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Friday Favorite: A Canvas Hat

May 12th, 2017

I’ve been wearing canvas hats for years. My first ones were purchased at Target 17 or so years ago. These have all worn out or gotten lost of the years, thus new hats were in order. I took the plunge and gave the Scala Wide Brimmed Hat a try. As soon as I put it on I knew it was going to be a winner!!!! The brim can be folded up partway, halfway, fully, or flipped all the way down for lots of coverage on a really sunny day. It shades my neck and part of my shoulders as well. I got these hats on Tuesday and wore them all day Wednesday and Thursday while working in the garden. They get 10 thumbs up from me! I didn’t have time to get Mr Chiots to snap a few pics, so you’ll have to do with a quick selfie.

These hats are perfect because they can be packed and don’t take up much space. In fact, I always have one in each car during the summer months, that way I’m never without a hat should I end up out in the sun. My skin does not tolerate sunscreen, so a hat is a necessity for me. When I find a hat I can wear comfortably all day, I’m super happy. Here in Maine, being able to hold up a head net during black fly season is also a necessity, this hat is perfect for that as well. I’m definitely buying a few more of these beauties and I’ll be buying some for gifts as well, now I just need to decide while color I want!

Do you wear a hat while working outside?

Transplanting Brassicas

May 10th, 2017

This year I’m trying to keep better track of how long things need under the grow lights. Brassicas are one of those things that germinates and grows very quickly, that means they are very efficient when it comes to grow light usage. Since they can take cold temperatures, they can be put outside very early on, sometimes they never need grow light space. These brassicas (cauliflower, broccoli, and brussels sprouts), were ready in four weeks.

In fact, I could have transplanted them a week or two ago but I didn’t have the fence up around the garden (and those wild turkeys LOVE brassica seedlings). I’m hoping to build myself a cold frame this summer, which will allow me to not have to put any brassicas under the grow lights. I’m always looking to maximize the light real estate I have, any plants that can take the cold are moved to make way for tomatoes and flowers, which aren’t able to take any amount of frost.

What are you transplanting this week?

My Favorite Season

May 9th, 2017

Salads are one of my favorite meals, I can eat them every single day and never tire of them. I love that you can top lettuce with a wide variety of protein, fruit, and vegetables to have a different meal every day. In the spring, I plant enough seedlings so that I can harvest a leaf or two from each plant and have enough for at least a side salad for each of us at dinner.

That makes for a lot of lettuce plants, but they grow when nothing else needs garden space. As soon as the plants are growing more quickly and producing more leaves, some of the lettuce plants are removed to make way for other crops.

What’s your favorite vegetable to grow yourself?

Uncommon Pests

May 8th, 2017

This year I purchased onion plants for the first time. In the past, I’ve started onions from seed and have always been happy with the results. Since I’ve had a busy spring, I thought purchasing plants would save me time. Little did i know that the earthworms around here do not like onion plants from away. Every single morning I go out and 30-40% of the onion plants have been dug up, reburied, moved, or just are just slightly lifted from their spots. At first, I thought it was birds. Then I did some research and with observation, spotted the nightcrawlers digging up the onions. I thought about letting the chickens in the garden, but they dig holes and in general make such a mess I don’t want to do that.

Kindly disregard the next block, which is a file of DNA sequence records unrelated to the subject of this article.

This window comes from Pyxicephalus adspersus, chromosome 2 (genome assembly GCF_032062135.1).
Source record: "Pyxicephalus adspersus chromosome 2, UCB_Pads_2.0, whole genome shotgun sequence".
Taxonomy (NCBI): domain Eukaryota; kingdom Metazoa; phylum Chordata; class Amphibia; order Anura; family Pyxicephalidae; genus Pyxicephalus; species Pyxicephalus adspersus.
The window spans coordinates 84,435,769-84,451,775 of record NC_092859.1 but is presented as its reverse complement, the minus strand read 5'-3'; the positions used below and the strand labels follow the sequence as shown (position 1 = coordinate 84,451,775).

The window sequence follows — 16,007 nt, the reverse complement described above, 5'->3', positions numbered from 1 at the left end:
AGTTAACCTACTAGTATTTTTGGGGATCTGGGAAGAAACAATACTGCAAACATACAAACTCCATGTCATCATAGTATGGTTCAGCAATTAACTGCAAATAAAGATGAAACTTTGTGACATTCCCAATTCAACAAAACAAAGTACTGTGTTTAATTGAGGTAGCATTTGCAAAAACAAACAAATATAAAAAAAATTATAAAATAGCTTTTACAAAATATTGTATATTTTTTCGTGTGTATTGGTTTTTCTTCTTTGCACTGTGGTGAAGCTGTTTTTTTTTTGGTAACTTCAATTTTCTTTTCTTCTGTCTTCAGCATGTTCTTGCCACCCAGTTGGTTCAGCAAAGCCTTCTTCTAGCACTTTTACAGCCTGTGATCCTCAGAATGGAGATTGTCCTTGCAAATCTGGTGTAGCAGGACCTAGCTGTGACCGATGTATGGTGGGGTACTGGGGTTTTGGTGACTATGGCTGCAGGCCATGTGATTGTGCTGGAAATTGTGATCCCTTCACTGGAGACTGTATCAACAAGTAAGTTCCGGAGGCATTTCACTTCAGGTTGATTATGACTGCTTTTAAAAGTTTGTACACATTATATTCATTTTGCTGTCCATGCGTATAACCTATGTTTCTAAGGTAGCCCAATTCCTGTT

My onion crop may be non-existant this year. For two days I’ve moved the dug up plants to different spots in the garden, those are getting dug up as well. It’s probably too late to direct seed onions, but I may pull all the plants and count the $40 a lesson learned. I may also just forgo onions this year, which will be very sad. It’s interesting that these plants are not liked by the worms where my homegrown seedlings are left alone (I have a few in the back in the same row as these plants, no unearthing of these). Makes you wonder what it is about these plants that the worms don’t like.

What strange pest problems do you have in the garden?

Oh Tom…

May 4th, 2017

One of things about having turkeys as livestock, is that it seems to attract the tom turkeys during spring mating season. We’ve been seeing this beautiful tom every so often. He’s the biggest, nicest wild turkey I’ve seen. On Monday we spent the entire day dancing for our turkey hens outside the electric fence. Of course our tom spent the day inside dancing right alongside him. He was too busy dancing to eat anything in the garden, which was the only reason I didn’t chase him off.





Amazingly, he was back the next morning as well, dancing away. Luckily we finally got him to move on. No bought this isn’t the last of him we will see.  Wild turkeys are such amazing birds (so are the domesticated ones we keep).

What sorts of wildlife you get to see in your back yard?

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This is a daily journal of my efforts to cultivate a more simple life, through local eating, gardening and so many other things. We used to live in a small suburban neighborhood Ohio but moved to 153 acres in Liberty, Maine in 2012.

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